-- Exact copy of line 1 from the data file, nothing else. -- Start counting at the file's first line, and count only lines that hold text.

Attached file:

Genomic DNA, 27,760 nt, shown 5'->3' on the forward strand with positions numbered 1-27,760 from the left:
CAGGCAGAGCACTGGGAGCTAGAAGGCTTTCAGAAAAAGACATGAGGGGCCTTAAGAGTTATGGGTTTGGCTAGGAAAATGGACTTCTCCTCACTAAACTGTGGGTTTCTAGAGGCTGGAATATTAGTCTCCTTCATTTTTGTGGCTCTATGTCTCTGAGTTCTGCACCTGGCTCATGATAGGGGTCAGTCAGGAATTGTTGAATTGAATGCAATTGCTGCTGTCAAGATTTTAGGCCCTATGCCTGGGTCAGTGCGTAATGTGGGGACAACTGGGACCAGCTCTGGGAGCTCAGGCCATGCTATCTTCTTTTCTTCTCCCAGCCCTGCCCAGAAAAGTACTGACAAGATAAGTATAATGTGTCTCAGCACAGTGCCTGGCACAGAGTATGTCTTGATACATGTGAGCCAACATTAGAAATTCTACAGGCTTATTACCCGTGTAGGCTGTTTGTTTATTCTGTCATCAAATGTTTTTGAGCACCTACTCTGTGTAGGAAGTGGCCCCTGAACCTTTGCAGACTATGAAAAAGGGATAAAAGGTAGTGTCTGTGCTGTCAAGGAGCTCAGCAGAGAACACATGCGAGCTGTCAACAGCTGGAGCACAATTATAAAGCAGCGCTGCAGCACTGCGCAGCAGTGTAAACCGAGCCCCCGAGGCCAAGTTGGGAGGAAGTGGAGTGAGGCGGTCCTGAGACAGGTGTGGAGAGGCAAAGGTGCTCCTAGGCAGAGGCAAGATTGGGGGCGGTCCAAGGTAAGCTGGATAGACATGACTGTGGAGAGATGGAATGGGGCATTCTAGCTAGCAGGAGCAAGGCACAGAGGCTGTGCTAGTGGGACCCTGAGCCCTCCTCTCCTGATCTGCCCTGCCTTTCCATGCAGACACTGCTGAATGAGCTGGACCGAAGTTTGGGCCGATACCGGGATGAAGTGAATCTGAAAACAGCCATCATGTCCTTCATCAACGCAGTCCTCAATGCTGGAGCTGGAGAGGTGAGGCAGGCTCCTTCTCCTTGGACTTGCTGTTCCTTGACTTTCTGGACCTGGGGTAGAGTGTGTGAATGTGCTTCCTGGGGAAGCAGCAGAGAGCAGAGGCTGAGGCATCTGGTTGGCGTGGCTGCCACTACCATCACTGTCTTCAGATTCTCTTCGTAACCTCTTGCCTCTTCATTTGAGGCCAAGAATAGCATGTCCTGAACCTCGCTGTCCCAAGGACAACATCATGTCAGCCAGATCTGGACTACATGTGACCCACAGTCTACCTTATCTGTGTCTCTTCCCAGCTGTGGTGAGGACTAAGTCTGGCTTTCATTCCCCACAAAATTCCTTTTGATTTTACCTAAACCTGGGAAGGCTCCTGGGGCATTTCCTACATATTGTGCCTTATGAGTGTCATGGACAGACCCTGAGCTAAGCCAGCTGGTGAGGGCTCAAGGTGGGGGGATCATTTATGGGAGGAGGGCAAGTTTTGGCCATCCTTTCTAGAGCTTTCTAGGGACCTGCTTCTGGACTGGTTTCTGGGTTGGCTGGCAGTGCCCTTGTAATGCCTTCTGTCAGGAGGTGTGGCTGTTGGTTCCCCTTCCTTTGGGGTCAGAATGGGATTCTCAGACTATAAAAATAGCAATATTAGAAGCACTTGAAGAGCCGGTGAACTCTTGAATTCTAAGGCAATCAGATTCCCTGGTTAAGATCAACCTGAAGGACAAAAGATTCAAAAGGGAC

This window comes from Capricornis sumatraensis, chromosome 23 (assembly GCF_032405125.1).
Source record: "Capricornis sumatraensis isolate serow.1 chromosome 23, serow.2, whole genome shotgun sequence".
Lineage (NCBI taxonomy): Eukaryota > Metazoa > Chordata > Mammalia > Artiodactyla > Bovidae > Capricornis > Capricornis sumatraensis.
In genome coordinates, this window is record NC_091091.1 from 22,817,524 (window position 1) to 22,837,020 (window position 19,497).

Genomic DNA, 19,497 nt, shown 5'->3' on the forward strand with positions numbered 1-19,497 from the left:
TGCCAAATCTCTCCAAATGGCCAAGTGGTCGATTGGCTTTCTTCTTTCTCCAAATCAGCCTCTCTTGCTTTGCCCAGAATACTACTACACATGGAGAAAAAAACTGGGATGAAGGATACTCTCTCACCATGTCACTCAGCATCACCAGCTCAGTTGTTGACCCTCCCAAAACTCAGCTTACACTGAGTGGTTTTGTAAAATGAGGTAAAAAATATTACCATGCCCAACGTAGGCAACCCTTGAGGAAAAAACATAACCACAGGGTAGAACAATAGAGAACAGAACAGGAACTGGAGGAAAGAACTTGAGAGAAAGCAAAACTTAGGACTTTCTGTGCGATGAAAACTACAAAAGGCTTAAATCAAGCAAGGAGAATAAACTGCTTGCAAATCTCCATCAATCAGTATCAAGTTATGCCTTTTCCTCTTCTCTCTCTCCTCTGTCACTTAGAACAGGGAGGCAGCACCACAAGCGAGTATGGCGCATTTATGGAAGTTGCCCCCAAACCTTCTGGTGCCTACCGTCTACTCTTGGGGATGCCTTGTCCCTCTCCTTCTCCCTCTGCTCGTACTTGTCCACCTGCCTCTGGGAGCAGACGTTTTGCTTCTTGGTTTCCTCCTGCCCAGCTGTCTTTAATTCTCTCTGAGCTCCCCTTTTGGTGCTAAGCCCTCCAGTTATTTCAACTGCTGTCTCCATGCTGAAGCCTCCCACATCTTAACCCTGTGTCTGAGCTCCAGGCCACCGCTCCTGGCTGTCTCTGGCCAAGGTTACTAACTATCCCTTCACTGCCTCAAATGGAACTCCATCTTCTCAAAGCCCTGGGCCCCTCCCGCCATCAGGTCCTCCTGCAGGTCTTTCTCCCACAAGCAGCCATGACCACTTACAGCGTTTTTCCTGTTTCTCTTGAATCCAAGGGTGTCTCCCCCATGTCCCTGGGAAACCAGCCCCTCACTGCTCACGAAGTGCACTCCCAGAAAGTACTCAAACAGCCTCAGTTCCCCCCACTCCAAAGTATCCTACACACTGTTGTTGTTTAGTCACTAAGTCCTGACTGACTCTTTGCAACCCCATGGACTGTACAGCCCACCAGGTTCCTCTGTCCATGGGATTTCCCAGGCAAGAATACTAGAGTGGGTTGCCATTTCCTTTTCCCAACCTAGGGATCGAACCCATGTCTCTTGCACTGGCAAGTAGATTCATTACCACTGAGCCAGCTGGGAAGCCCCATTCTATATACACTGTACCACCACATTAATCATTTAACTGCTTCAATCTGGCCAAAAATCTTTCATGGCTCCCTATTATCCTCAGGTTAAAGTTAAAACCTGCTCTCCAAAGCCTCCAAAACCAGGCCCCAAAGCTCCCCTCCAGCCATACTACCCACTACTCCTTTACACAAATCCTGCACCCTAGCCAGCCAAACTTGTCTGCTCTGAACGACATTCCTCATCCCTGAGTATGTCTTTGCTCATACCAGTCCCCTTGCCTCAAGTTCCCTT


Genomic DNA, 27,760 nt, shown 5'->3' on the forward strand with positions numbered 1-27,760 from the left: